There is no one way to do asset mapping. Every regional specialist already does asset mapping now. We typically ask the question in the framework of identifying "resources", such as sources of funding, sources of expertise, partnerships, volunteers, etc. The 4-H Youth program has a long history of identifying local resource people to serve as project leaders, club leaders, provide support for awards, and the like. Other areas of programming also engage numerous local (as well as external) resources to help carry out extension educational programs. All of these resources are "assets". When staff and councils know who to go to for what, they are operating with an "asset map", though they may not have thought about it in those terms.

The "newness" we want to achieve by doing asset mapping is not just to adopt another name for resources, but to also adopt a strategy of identifying assets (or "gifts", "talents") that are available from within the community as co-learners and co-creators in the discovery of solutions to the problems. Asset mapping is about opening up and engaging the community and acknowledging and using the talents of people to help solve the problems that they own and live with every day. Asset mapping goes beyond our tradition of serving as the "answer person". It is also beyond our traditional use of "advisory committees", though there is an element of asset-based approach embodied in the use of advisory committees. Used properly, advisory committees can be a central part of a co-learning, co-creating approach.

Asset mapping becomes extremely important when we are confronting a new issue or concern in which we have little or no prior experience. Kretzmann and McKnight start with a "community asset" map. For our purposes, such a map might look like Figure 1. This broad-based schematic can help us think through the information we need to gather to complete our map. It should also be noted that no community asset map is ever complete – it is a work in progress updated and revised as more information is available.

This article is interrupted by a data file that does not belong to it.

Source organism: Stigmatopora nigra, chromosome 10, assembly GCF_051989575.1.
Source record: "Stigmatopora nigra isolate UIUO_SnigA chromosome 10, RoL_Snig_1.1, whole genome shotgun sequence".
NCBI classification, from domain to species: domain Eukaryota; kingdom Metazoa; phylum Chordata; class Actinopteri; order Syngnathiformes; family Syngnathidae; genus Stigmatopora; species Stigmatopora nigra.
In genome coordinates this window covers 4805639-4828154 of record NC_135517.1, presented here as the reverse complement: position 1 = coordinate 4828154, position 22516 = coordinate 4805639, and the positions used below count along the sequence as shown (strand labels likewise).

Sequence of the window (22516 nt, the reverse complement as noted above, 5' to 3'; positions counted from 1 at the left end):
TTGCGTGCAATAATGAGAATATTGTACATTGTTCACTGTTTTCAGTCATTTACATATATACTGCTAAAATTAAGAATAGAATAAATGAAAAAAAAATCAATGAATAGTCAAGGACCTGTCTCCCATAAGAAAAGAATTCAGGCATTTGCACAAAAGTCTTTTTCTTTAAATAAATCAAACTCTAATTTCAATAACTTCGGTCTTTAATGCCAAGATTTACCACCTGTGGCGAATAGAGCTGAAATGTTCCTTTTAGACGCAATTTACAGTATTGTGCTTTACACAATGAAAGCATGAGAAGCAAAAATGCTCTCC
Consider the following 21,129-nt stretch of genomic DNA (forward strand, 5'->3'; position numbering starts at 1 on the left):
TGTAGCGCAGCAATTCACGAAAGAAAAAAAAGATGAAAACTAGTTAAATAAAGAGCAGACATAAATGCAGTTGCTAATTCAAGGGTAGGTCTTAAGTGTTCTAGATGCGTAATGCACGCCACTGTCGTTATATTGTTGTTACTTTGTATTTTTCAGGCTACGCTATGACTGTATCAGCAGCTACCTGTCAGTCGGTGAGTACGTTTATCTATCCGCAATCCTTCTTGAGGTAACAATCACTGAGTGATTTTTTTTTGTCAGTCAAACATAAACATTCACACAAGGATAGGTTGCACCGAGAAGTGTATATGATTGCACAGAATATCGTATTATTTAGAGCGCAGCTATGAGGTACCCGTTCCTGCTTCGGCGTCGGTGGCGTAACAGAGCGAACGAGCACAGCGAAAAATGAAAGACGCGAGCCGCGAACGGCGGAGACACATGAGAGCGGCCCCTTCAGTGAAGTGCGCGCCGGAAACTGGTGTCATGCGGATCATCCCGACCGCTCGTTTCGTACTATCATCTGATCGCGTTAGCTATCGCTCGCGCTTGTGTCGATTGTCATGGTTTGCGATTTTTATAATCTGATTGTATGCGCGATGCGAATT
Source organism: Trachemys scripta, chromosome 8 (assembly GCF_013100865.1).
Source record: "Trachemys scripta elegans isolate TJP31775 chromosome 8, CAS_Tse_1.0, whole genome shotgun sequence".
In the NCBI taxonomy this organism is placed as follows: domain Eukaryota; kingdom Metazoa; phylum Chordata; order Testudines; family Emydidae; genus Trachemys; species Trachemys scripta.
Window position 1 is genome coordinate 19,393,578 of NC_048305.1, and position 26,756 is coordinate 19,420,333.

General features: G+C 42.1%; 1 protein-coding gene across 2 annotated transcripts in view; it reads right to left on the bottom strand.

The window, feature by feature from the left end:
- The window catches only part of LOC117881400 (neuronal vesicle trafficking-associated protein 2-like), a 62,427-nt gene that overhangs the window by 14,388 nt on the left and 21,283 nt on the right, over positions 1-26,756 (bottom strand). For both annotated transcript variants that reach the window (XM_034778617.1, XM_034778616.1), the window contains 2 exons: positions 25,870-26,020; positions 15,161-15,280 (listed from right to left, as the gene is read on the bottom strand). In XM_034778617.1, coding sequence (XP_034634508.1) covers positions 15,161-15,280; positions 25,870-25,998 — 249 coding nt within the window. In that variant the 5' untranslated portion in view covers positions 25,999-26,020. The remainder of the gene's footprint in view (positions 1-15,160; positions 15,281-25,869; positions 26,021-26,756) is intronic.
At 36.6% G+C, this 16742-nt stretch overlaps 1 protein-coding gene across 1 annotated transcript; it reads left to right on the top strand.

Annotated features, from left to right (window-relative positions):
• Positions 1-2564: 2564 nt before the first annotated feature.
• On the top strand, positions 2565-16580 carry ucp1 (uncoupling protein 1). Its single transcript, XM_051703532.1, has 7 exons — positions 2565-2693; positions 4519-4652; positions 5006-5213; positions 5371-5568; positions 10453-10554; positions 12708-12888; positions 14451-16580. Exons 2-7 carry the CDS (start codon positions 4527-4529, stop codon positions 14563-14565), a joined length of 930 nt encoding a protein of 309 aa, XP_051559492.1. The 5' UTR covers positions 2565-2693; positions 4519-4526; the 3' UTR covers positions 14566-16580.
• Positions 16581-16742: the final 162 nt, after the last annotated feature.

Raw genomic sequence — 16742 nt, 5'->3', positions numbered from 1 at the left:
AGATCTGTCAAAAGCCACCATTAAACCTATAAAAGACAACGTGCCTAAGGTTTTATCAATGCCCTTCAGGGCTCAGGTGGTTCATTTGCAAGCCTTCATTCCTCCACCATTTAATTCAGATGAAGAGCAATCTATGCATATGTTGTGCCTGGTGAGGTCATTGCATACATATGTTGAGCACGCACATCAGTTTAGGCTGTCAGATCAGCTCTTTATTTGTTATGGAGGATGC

We start the asset mapping process by identifying the "gifts of individuals". This refers to such things as their monetary resources, skills, training/education, specific talents (artistic for example), networks, and the like.

Citizen associations range from the fairly informal (e.g., the 5th Street Cribbage Club) to the formal (Lions, Rotary). The objective is to get as complete an inventory as possible, whether at a neighborhood level, community or county wide – whatever the geographic focus of the program happens to be.

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Figure 1. Community Asset Map (source:  Kretzmann and McKnight)

The institutions that reach into the community (county) will also include a long list of public and private organizations and agencies. Some will have local representatives living and working in the community (such as University Outreach and Extension, Social Service agencies) and others will have regional or state level personnel only, but still have responsibility to respond and work with local communities.

In practice one would essentially create an "asset map" for each major area of educational programming, looking for the gifts of individuals, citizen associations and local institutions that are most relevant to the program being developed. The good news is, there would be considerable overlap from one type of program to another within such areas as agriculture, natural resources, family and youth, or economic development.